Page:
Furthermore, what should the WPT give to the players? Free entries? Money? You cannot compare the WPT to MLB, NFL, or the NBA. They're incredibly different structures.

The bottom line is, and this is what 99% of the population fails to understand: tv makes poker players. poker players don't make tv.

99% of people had never heard of david williams, josh arieh, joe hachem, etc. before they were on tv. anybody could've been those guys. there are only a handful of people who are irreplaceable: brunson, ivey, lederer, negreanu, to name a few. beyond that, everyone else is just a cog in a machine.
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  #5  
Old 12-15-2005, 05:49 PM
Matt Williams Matt Williams is offline
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Default Re: A \"boycott\" of WPT events forming down the road?

99% of people had never heard of david williams, josh arieh, joe hachem, etc. before they were on tv. anybody could've been those guys. there are only a handful of people who are irreplaceable: brunson, ivey, lederer, negreanu, to name a few. beyond that, everyone else is just a cog in a machine.





This is true. Anyone of us could win a bracelet with skill and a lot of luck. If we become famous, it's not because we are good poker players, it's because the media and public made us famous.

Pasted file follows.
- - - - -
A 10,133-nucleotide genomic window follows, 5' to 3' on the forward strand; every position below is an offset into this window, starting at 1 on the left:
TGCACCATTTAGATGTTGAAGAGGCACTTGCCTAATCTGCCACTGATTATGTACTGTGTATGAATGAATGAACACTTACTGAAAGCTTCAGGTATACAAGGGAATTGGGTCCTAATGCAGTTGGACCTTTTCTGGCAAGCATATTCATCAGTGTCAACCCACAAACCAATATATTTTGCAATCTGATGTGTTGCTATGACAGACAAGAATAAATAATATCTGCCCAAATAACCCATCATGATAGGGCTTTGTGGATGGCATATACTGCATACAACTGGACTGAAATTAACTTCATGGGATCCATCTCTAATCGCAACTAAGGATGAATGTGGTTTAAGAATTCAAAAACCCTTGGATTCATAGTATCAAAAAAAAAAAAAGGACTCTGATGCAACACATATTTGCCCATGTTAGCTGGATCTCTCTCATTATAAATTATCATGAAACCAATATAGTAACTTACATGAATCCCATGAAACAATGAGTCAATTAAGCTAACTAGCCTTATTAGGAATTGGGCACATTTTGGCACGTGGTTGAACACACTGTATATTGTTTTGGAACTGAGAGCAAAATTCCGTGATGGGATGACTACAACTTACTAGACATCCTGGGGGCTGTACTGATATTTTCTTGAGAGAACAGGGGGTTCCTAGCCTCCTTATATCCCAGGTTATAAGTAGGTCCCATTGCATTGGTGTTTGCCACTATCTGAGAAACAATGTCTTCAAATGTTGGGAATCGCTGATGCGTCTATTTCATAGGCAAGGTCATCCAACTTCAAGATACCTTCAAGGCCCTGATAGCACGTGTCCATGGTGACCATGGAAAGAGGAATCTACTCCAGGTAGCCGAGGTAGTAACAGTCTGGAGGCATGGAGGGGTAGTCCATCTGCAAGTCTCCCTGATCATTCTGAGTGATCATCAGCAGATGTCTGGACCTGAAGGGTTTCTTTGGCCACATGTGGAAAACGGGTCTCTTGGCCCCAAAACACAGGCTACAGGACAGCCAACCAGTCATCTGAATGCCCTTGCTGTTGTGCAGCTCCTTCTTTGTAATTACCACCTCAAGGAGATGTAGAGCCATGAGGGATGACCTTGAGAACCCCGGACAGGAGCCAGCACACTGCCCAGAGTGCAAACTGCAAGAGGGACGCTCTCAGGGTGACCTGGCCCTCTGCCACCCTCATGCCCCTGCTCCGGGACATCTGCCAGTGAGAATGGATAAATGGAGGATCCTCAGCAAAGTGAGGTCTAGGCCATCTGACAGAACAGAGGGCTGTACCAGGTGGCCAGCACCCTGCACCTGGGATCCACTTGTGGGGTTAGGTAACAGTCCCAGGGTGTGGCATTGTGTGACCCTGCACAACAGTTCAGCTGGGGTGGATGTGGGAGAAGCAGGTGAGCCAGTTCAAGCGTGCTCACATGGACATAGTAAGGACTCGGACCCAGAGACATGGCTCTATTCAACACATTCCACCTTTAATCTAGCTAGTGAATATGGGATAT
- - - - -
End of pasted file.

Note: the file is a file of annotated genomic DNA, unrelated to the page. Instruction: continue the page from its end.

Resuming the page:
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  #6  
Old 12-15-2005, 06:19 PM
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Default Re: A \"boycott\" of WPT events forming down the road?

My first reply was hastily written, and I apologise if that offended, but regardless of how the stars were made, they're stars now with all that involves and in my view should be compensated for the legitimacy they bring to the tournaments they play in.

- I wasn't suggesting the players don't benefit from the exposure. I was suggesting they aren't being compensated by WPT for their services. Apparently, some of them agree.

- I fully understand the relationship between players and WPT. The players are brands used by WPT to sell their product. My point is that I'm surprised the top talent has allowed this relationship to remain untouched.